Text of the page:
U.S. military anti-drone systems seek common command-and-control technologies to counter enemy UAVs

July 14, 2020
Military has spent millions to stop $100 quadcopters, but the result is a hastily stitched patchwork of defenses that don’t work well with one another.

WASHINGTON – From radio jammers to lasers, a wide range of technologies from a wide range of companies will have a place in the Pentagon’s new architecture for anti-drone defense, says Maj. Gen. Sean Gainey. Breaking Defense reports. Continue reading original article

The Military & Aerospace Electronics take:

14 July 2020 -- “What all the services have truly embraced is the common command-and-control standards that are being developed as part of this process, which is going to allow the plug-and-play of industry’s emerging technologies,” says Gainey, head of the Pentagon's Joint Counter-Small Unmanned Aircraft Systems Office (JCO).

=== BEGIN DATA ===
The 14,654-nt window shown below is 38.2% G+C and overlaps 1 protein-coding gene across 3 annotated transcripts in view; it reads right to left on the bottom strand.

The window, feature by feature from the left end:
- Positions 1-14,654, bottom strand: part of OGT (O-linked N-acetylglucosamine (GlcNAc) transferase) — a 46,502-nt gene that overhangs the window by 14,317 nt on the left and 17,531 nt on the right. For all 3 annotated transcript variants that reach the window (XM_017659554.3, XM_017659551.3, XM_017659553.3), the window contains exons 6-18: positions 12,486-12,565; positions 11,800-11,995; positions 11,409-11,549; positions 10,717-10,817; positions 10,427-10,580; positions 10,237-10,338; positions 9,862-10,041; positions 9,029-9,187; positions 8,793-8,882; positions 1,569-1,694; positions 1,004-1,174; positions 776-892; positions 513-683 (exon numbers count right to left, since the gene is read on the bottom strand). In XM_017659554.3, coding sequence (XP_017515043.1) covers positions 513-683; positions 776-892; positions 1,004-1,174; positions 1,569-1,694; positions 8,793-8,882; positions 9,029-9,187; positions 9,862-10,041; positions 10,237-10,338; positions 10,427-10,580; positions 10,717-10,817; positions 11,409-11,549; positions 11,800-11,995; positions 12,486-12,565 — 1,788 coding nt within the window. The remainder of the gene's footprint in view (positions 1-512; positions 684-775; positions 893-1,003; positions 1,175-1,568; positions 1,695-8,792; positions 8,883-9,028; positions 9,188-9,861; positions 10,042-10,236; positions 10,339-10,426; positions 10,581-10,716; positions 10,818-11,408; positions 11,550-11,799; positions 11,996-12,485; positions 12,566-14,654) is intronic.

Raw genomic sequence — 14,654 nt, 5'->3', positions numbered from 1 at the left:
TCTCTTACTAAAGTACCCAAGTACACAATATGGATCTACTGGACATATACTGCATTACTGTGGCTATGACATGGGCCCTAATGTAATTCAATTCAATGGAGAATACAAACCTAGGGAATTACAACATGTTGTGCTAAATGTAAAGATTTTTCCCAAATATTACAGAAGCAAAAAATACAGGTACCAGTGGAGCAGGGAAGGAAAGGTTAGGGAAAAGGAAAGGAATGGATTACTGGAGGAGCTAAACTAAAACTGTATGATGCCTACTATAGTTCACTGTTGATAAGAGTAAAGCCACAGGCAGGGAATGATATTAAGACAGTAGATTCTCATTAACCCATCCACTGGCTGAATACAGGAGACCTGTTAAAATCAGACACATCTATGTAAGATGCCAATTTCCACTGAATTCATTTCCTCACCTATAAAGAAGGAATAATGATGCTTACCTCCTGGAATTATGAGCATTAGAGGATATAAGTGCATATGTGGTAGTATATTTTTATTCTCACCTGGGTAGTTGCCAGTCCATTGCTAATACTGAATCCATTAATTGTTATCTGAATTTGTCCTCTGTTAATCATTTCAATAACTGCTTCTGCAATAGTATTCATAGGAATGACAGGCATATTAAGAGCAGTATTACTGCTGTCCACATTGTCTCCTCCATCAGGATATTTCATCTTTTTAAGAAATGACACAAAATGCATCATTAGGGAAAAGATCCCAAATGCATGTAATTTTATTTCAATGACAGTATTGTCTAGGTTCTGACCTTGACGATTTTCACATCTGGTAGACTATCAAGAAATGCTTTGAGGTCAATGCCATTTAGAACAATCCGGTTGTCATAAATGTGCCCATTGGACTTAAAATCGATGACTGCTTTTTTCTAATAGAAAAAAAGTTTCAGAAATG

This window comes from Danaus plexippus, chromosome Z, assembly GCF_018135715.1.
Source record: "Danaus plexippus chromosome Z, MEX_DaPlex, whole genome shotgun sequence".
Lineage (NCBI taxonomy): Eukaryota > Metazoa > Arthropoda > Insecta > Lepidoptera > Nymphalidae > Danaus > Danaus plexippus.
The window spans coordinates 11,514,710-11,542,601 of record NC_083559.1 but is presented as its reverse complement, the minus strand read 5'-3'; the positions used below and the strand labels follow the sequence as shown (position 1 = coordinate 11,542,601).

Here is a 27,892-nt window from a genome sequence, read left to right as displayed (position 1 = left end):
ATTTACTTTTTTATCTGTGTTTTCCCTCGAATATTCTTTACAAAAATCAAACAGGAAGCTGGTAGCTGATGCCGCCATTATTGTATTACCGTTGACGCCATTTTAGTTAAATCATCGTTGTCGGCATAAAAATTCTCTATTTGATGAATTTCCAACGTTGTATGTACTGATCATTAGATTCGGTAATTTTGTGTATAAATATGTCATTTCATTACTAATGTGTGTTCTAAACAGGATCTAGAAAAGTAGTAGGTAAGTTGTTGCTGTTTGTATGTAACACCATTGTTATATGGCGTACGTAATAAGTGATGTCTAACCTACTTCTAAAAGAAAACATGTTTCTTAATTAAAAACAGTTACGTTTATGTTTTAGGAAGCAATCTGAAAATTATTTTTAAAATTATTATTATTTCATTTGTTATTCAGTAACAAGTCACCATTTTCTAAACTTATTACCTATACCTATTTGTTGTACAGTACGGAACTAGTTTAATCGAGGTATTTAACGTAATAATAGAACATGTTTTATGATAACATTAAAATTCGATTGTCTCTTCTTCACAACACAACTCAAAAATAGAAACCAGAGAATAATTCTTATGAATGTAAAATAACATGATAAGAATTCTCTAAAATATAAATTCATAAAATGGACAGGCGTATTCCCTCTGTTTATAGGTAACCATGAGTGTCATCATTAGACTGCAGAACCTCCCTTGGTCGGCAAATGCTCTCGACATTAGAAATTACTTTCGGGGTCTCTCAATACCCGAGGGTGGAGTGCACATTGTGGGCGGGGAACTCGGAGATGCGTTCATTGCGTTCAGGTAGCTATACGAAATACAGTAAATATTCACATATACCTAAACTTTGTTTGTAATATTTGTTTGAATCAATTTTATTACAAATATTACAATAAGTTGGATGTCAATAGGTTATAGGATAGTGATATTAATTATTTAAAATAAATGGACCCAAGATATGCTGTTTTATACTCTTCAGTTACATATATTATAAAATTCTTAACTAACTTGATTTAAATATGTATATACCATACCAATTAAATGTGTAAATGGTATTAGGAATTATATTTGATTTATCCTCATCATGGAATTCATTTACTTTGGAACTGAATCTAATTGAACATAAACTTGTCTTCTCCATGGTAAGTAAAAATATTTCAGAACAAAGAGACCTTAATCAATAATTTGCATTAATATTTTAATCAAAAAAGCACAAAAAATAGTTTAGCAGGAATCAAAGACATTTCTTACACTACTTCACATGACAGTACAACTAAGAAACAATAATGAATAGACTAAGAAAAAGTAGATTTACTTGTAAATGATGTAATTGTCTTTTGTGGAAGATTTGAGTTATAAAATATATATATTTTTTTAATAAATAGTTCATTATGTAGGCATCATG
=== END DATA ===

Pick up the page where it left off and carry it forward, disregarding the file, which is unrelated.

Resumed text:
The JCO has endorsed seven defensive systems and one standard architecture for command and control, mandating the Army’s FAAD-C2 or a compatible C2 network such as the Air Force’s MEDUSA. JCO also is developing a formal capabilities development document that will define official requirements for future systems and upgrades to current ones.

The goal is to stop different services and commands from buying multiple, often incompatible counter-drone defenses, focus investment on fielding and upgrading a few best-of-breed systems, and impose a common standard for command and control to counter enemy UAVs that’s flexible enough to bring in new technologies as they emerge.

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John Keller, chief editor
Military & Aerospace Electronics

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